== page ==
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If I'm correct the nonce is responsible for the order transactions are executed. Let assume you have two transactions T1 & T2. T1 depends on T2. So I want to have an order T1 then T2. This is done by giving T1 the nonce and T2 nonce + 1. (please correct me if that is false)

Now in some case, there might be the situation that T2 depends also on the state of a contract. So I want to make sure that T1 is executed only then T2 can be executed. Is there a way to do this?

So actually to make sure T1 & T2 are included in the same block. I think that could be done by a costume contract but not sure if there is a better or kind of standard solution to it.

Thanks a lot for any advice!

PS: Example: I want to buy something. T1 deposit money (or make approval) to a contract. T2 buy something using the contract.

Real Example: I want to buy a token on Ether Delta. T1: deposit. T2: Buy token. It doesn't make sense to deposit if someone was faster and bought that token for the given price already.

  • What do you mean that T1 depends on T2? Like in A has no money, B sends A some tokens in T2 and A sends C in the same block? – meta Feb 14 '18 at 19:05
  • Yes something like this. Simple example. I want to buy something. T1 deposite money (or make approval) to a contract. T2 buy something using the contract. – MichaelRazum Feb 14 '18 at 19:09
  • I don't know the answer, but you may consider updating you question to improve it. I would guess that it's not really doable: Each of the deposit/buy transaction is probably triggered by different entities, so in order to buy you need data in blockchain that someone made a deposit. Only if deposit and buy are triggered in the same method by the same entity you would have data in the same block - but I don't think this is the kind of contract you're developing. – meta Feb 14 '18 at 19:14
  • There's the 'contract constructor trick'. It allows to execute two 'transactions' in a constructor on behalf of the contract and at the end it will selfdestruct. It allows to atomically execute two internal transactions, ie both will execute or a failure in any of them will revert both. It may not be cheaper, and require some preparation, but it will avoid race attacks between both transactions. – Ismael Feb 15 '18 at 17:47
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So I want to have an order T1 then T2. This is done by giving T1 the nonce and T2 nonce + 1. (please correct me if that is false)

If both T1 and T2 are sent from the same account, then the nonce order will be obeyed, yes.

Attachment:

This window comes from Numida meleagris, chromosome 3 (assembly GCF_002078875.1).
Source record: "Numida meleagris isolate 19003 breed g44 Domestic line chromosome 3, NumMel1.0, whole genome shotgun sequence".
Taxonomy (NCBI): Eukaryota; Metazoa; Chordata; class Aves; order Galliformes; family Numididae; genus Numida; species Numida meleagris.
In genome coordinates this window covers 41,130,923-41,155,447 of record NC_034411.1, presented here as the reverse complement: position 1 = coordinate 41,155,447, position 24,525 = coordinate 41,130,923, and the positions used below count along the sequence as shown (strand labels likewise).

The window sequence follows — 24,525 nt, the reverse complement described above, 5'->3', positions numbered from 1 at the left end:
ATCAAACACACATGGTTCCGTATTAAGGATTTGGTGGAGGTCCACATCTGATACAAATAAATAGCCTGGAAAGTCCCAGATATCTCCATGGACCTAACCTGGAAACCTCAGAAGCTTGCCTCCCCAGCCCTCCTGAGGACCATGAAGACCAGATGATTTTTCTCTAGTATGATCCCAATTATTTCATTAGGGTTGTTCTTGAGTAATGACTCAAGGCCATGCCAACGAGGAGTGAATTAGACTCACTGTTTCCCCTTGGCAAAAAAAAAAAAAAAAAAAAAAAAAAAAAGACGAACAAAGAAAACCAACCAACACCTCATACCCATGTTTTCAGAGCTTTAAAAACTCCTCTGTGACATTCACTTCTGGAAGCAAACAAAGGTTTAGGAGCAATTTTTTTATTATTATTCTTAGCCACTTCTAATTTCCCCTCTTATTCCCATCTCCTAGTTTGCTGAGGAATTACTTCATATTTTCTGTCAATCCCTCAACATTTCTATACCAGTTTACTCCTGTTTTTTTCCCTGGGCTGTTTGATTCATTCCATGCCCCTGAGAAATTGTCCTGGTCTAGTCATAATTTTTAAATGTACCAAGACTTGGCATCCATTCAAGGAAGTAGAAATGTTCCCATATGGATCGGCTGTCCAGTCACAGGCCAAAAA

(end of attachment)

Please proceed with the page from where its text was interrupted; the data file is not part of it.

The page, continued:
T2 depends also on the state of a contract. So I want to make sure that T1 is executed only then T2 can be executed. Is there a way to do this?

Scenario 1: If T1 and T2 are from the same account, then this order is already guaranteed by the nonces.

Scenario 2: If they are from different accounts, then T2 will only succeed if it makes a valid change to the state. If it doesn't make a valid change to the state, it will fail and won't be included in a block.

If T1 is required to make the state "valid" before T2 arrives, then you could just ensure that if T2 fails (because T1 hasn't happened yet), then it gets resubmitted.

If T1 isn't required to make the state "valid", and T2 could work without T1 having happened, then you'll need to be careful about ensure the ordering.

So actually to make sure T1 & T2 are included in the same block.

It's not clear why you want them to be included in the same block. As long as T1 is before T2 - even in an earlier block - then the state changes will work.

Further, you can't guarantee their inclusion in the same block. It's up to the miners. You could try to make it happen with gas prices, but again, there's no guarantee.

  • Hi there. Thanks for the explanation. I updated my question. The concrete scenario is to buy something where first a deposit is required. But it can happen that T1 is executed (deposit 1 ETH). But then T2 isn't executed immediately and the item is bought by someone else. – MichaelRazum Feb 14 '18 at 19:21
  • Is it the same person (account) doing T1 and T2, or two different people? – Richard Horrocks Feb 14 '18 at 19:22
  • Yes same person! But the item could be bought by a different person. So T2 can only be executed if nobody did the purchase. – MichaelRazum Feb 14 '18 at 19:25
  • Okay, T2 will always come after T1 if they're from the same person. If I'm understanding you correctly, your contract could detect the first user's deposit (T1) then freeze the bid for everyone else to stop them buying it with their T2. The freeze could time out after a certain amount of time or number of blocks. But it would completely depend on the design of your contract. – Richard Horrocks Feb 14 '18 at 19:34
  • sorry I was not precise enough. I’m interfacing with a foreign contract. So can’t do anything on the contract side. My idea was that I could write my own contract and it would have a function that executes T1 and T2 and interfaces with the foreign contract. – MichaelRazum Feb 14 '18 at 19:47

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